A court upheld a Forest Service decision denying a landholder a permit to construct a road to his property which was surrounded by wilderness area. While the court noted that the law required the government to provide access to the plaintiff’s property, it was only required to assure adequate access based on similarly situated property. Because no other inholdings in the wilderness area had been allowed to construct roads to their property, the court found that the agency’s denial was not arbitrary even though other inholders could access their property by vehicle on existing roads.
The plaintiff owns 160 acres surrounded by the Upper Kiamichi Wilderness. The only access to the property is by way of a dangerous foot trail or cross country. In fact, when attempting to access his property, the plaintiff fell and broke his leg. Motorized vehicles are also allowed in the wilderness area on roads which predated the designation of the area as wilderness. In addition, four other inholders are able to use preexisting roads to access their property. The plaintiff applied for a special use permit to construct a gravel road to his property so that he could build a residence on the land. Because of the steep terrain, the plaintiff would need to use heavy equipment and hammer hoe or blast rock. The application was denied and the plaintiff filed a lawsuit in an effort to have it overturned.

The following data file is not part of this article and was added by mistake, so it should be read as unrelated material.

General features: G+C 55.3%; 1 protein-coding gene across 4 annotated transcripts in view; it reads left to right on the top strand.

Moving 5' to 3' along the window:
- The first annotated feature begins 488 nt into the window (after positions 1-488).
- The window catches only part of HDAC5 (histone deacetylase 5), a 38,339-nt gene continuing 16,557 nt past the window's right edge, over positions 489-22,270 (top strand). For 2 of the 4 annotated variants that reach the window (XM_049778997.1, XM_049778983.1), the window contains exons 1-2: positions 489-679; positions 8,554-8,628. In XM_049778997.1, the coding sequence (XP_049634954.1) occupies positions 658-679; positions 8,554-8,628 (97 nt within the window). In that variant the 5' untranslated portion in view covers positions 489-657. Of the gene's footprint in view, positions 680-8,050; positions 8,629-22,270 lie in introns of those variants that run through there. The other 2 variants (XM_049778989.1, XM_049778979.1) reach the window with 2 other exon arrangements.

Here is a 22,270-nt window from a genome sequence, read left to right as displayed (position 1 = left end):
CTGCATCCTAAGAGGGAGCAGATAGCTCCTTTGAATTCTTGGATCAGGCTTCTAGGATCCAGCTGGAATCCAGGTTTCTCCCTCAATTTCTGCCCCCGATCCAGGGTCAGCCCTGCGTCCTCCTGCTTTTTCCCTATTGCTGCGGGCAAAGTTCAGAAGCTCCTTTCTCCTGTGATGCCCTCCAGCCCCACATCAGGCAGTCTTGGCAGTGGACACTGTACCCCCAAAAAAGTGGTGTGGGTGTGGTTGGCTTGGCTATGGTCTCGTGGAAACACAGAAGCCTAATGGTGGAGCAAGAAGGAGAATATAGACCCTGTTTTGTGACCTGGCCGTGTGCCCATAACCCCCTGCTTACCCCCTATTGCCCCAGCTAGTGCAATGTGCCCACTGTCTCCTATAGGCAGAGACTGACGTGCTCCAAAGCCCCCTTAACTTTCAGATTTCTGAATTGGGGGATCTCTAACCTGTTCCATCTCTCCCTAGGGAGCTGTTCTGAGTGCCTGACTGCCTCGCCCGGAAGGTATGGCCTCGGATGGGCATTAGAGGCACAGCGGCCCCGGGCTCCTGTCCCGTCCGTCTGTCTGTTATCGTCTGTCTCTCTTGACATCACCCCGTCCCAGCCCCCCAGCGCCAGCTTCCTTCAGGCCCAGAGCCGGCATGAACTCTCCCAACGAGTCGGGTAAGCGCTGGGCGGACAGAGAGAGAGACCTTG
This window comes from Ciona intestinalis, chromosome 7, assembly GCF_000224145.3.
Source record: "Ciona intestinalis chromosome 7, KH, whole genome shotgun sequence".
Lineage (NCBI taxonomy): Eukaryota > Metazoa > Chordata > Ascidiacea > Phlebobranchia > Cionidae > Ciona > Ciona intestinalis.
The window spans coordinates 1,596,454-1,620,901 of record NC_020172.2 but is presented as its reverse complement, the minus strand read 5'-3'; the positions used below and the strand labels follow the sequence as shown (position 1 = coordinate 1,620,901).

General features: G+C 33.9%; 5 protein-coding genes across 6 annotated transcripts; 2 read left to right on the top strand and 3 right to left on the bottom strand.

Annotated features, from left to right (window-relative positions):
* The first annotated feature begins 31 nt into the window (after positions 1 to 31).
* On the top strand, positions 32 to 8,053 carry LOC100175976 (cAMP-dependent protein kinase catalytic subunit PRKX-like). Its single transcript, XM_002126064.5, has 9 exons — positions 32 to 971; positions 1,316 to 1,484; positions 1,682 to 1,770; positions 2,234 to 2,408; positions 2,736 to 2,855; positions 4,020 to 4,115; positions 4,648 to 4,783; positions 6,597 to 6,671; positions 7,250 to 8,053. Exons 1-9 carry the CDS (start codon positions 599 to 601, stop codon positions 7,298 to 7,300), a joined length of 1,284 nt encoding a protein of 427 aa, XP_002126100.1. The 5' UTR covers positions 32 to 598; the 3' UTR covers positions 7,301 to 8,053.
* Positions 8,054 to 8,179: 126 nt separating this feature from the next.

The court recognized that adequate access under the law included the same type of access that existed for other similarly situated areas and was necessary for the reasonable use of the property. The court, however, agreed that the Forest Service could focus on other inholdings that did not have road access and properly find that plaintiff’s access was comparable to these similarly situated parcels. The court specifically noted that its review was narrow and it was required to provide deference to the Forest Service’s decision.